"The goal of this case study is to outline how the United States chose to go to war in Iraq, how its decisionmaking process functioned, and what can be done to improve that process. The central finding of this study is that U.S. efforts in Iraq were hobbled by a set of faulty assumptions, a flawed planning effort, and a continuing inability to create security conditions in Iraq that could have fostered meaningful advances in stabilization, reconstruction, and governance. It is arguable whether the Iraqis will develop the wherewithal to create ethnic reconciliation and build a coherent national government. It is clear, however, that the United States and its partners have not done enough to create conditions in which such a development could take place. […]. A comprehensive narrative of the war is beyond the scope of this project. Many key actors have not yet given their sides of the story. Given classification problems, the role played by intelligence and information operations can only be partially dissected. There is sufficient information, however, to make preliminary conclusions, especially since the focal point here is on the major decisions made at the Presidential, interagency, Cabinet department, and theater levels, all of which are areas of relatively rich documentation. The first four parts of this study will briefly analyze the context of the war and how the United States planned for it. The fifth section will analyze the decisionmaking process. The final section will discuss potential changes to our decisionmaking, organizational, and operational systems."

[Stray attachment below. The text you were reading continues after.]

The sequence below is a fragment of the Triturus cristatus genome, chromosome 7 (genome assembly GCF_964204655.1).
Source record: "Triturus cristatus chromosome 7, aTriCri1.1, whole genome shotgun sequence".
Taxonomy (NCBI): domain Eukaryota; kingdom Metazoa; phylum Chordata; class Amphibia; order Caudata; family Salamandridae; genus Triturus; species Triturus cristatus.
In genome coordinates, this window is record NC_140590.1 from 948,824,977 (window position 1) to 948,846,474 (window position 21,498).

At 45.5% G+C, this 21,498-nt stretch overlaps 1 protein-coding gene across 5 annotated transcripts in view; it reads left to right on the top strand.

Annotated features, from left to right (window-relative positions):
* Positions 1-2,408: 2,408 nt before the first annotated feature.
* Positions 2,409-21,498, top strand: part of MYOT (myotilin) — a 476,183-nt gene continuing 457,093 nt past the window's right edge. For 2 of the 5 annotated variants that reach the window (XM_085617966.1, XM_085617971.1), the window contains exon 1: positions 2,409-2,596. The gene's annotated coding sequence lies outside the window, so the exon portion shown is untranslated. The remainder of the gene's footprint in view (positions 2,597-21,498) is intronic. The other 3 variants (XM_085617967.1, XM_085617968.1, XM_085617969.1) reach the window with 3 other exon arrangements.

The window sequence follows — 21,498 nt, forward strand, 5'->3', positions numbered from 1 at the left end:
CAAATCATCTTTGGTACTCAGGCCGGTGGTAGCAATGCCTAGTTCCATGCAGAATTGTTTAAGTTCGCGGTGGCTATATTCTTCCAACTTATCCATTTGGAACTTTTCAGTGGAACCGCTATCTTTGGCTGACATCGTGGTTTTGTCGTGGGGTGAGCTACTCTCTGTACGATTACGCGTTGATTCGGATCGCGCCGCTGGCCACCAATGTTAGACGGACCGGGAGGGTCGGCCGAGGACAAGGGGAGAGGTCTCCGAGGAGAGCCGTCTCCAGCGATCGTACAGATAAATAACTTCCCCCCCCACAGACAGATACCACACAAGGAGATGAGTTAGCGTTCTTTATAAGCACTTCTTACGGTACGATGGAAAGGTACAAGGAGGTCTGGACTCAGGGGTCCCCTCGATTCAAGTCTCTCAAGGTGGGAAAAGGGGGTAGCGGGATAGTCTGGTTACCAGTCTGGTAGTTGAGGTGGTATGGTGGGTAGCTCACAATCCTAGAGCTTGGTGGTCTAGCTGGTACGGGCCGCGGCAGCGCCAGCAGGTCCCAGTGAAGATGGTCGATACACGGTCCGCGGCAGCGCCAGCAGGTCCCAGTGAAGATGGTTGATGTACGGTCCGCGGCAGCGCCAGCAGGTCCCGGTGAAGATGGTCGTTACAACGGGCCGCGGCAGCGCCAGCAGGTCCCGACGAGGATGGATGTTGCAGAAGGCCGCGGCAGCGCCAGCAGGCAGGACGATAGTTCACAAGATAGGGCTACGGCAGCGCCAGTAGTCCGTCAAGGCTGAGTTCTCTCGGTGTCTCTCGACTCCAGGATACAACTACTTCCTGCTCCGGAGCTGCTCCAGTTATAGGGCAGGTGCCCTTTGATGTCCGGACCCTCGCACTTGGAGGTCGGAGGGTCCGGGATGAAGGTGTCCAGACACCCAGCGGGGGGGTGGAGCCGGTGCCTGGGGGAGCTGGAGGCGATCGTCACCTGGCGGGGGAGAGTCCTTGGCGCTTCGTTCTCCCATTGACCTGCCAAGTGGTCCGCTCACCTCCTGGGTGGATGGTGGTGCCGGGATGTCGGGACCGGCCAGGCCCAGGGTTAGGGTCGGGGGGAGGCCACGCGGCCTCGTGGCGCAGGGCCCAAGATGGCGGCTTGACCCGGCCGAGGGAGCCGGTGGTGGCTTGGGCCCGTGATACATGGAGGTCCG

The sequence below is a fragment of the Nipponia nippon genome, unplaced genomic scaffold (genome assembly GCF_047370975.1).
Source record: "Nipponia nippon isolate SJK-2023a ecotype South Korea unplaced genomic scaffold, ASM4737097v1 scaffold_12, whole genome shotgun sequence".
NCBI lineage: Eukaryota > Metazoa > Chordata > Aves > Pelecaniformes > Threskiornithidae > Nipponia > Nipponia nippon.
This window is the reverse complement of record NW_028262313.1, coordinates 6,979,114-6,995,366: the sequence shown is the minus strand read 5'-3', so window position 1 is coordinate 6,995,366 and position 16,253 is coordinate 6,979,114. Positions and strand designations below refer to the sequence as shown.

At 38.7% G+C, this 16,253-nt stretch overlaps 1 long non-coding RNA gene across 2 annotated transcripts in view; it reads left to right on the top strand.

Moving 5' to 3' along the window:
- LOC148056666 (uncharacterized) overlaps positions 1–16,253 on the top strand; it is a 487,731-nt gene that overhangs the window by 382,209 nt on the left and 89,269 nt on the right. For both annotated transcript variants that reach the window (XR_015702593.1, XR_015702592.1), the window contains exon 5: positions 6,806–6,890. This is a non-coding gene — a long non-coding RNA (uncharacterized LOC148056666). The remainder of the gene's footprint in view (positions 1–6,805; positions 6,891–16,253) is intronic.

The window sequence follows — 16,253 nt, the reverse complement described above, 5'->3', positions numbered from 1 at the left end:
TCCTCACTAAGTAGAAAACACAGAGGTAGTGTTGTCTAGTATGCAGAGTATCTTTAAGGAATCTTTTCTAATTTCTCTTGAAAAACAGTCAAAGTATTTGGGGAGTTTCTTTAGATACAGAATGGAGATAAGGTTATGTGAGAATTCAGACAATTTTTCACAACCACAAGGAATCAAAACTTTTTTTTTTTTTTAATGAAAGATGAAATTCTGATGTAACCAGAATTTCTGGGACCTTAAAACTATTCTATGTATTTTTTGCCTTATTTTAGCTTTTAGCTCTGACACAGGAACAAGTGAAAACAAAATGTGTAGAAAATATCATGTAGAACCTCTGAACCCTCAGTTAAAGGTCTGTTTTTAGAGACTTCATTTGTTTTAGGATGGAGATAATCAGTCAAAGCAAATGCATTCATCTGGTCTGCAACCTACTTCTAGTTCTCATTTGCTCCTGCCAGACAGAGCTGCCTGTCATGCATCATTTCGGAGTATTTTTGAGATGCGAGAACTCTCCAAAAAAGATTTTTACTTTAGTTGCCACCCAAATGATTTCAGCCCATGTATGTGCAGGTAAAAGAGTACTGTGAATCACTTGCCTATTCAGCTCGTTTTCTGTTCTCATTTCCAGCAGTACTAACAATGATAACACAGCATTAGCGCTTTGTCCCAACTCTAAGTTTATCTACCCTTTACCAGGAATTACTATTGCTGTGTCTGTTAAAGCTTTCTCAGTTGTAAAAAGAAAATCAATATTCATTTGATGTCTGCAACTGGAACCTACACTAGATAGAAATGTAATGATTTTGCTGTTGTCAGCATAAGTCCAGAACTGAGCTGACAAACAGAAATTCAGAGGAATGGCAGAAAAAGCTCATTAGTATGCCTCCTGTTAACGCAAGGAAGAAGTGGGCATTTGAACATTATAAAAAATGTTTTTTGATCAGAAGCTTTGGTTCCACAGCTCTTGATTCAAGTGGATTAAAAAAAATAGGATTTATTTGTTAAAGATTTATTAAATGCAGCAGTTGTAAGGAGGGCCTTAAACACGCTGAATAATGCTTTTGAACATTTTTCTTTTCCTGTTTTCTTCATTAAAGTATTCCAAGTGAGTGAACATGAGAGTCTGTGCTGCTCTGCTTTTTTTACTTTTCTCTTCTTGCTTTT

Occasional Paper 5
National Defense University, Institute for National Strategic Studies: http://www.ndu.edu/inss